PubDate: 2017-06-01
DOI: 10.1007/s11440-017-0542-4
Issue No: Vol. 12, No. 3 (2017)

• Quantitative analysis of piping erosion micro-mechanisms with coupled CFD
and DEM method
• Authors: Hui Tao; Junliang Tao
Pages: 573 - 592
Abstract: Piping, as one of the critical patterns of internal erosion, has been reported as a major cause for failures of embankment dams and levees. The fundamental mechanism of piping was traditionally investigated through experimental trials and simplified theoretical methods in macroscale. Nevertheless, the initiation and progressive evolution of piping is a microscale phenomenon in its essence. The current understanding of the micro-mechanism of piping erosion is limited due to a lack of quantitative analysis and visualized evidence. And in fact, seepage flows can affect the soil fabrics and the development of contact forces between particles. But how these fabrics and contact forces evolve under a critical hydraulic gradient is still not fully understood. In this paper, the detailed process of piping erosion is investigated by using a coupled computational fluid dynamics and discrete element method (CFD–DEM) approach. The treatment of soil–flow interactions in CFD–DEM is explained by exchanging the momentum between the two phases. During the simulation, the piping erosion process is initiated by incrementally ascending differential water head across the soil samples. The three main stages of piping erosion (initial movement, continuation of erosion and total heave) can be identified from monitoring the particle velocity and positions. In addition, the evolution of contact force, hydraulic force, coordination number and void fraction is inspected to provide insight into the micro-mechanism of piping erosion. Two cases are simulated, one with a uniform particle size and a relatively uniform porosity distribution and the other with specific particle size and porosity distributions. An interesting finding from this study is that piping does not always initiate from the free surface and the evolution of piping depends heavily on the particle size and porosity distribution.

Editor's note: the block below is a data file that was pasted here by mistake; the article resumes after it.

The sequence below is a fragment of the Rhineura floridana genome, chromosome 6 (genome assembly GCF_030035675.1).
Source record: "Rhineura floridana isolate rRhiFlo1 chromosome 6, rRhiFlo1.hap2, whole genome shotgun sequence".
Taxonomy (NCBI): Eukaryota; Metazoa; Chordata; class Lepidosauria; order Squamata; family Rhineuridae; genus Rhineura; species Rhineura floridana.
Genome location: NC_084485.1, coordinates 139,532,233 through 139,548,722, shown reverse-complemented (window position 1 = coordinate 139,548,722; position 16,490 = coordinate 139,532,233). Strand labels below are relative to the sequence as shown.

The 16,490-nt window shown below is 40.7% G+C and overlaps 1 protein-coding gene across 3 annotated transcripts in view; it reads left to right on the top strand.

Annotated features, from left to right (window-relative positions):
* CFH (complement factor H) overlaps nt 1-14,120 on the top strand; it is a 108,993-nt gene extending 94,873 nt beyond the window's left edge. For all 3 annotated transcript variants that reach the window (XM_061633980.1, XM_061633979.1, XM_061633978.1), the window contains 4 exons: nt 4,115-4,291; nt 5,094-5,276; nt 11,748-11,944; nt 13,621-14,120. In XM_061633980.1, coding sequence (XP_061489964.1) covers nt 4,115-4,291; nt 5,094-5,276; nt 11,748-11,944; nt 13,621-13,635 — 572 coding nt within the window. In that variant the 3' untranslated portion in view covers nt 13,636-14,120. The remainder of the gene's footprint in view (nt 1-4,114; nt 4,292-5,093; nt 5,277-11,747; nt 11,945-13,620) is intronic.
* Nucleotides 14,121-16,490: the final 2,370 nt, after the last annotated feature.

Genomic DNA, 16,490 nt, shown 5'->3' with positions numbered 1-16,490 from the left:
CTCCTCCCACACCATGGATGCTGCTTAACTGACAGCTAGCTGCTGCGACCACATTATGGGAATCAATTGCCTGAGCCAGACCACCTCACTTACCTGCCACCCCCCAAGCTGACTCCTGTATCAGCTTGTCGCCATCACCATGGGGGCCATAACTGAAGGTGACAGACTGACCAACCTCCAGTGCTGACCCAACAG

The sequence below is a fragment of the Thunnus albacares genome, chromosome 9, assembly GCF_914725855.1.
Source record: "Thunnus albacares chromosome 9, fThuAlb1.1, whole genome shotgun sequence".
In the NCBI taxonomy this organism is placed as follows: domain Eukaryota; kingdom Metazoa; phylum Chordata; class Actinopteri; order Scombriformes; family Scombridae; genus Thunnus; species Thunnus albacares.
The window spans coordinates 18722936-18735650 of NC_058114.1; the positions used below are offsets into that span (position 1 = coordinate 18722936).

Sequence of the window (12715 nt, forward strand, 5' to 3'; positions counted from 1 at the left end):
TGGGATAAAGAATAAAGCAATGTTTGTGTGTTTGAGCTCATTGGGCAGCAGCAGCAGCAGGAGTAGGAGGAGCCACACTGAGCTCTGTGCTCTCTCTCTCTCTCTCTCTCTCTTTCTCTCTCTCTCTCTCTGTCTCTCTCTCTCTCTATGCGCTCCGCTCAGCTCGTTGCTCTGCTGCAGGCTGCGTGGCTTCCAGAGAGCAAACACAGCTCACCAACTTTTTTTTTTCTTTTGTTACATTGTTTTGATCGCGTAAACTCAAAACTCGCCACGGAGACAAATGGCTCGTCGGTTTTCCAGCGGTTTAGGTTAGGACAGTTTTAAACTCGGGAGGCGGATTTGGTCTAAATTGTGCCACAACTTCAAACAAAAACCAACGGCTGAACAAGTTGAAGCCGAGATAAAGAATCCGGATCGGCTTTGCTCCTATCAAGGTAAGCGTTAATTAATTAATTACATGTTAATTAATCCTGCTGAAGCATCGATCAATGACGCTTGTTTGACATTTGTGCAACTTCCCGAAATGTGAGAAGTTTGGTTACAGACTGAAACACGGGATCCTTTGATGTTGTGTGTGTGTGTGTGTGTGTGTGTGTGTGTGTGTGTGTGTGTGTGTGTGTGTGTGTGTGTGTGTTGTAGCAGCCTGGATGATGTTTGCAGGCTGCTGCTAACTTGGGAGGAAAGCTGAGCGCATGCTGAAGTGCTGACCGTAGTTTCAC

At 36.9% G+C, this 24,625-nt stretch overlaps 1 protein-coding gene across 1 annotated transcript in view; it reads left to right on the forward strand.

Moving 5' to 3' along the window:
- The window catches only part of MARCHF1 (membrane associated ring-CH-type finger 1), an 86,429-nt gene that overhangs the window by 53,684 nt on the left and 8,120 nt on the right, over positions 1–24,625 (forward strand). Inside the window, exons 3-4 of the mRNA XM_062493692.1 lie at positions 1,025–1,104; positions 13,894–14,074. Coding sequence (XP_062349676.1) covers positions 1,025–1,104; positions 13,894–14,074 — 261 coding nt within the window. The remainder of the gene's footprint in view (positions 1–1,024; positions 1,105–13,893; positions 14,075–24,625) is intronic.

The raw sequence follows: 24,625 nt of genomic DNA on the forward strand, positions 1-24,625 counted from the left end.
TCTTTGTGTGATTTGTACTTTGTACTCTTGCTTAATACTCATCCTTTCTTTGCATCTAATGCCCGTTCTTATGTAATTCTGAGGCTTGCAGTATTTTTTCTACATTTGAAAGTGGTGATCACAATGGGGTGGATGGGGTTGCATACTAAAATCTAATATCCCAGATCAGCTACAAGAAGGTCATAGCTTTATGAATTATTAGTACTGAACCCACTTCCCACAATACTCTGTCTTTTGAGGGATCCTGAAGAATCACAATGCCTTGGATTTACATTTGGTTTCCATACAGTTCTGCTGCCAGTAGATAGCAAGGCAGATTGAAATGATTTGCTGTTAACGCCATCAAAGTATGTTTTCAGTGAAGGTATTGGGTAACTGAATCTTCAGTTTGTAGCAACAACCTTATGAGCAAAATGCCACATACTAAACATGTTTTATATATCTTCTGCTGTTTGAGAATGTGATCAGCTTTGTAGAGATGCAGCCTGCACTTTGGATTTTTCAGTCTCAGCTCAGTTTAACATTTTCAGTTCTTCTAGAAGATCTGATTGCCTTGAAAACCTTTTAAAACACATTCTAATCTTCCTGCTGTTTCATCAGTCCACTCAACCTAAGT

PubDate: 2017-06-01
DOI: 10.1007/s11440-016-0516-y
Issue No: Vol. 12, No. 3 (2017)

• Combined spheropolyhedral discrete element (DE)–finite element (FE)
• Authors: Christopher T. Senseney; Zheng Duan; Boning Zhang; Richard A. Regueiro
Pages: 593 - 603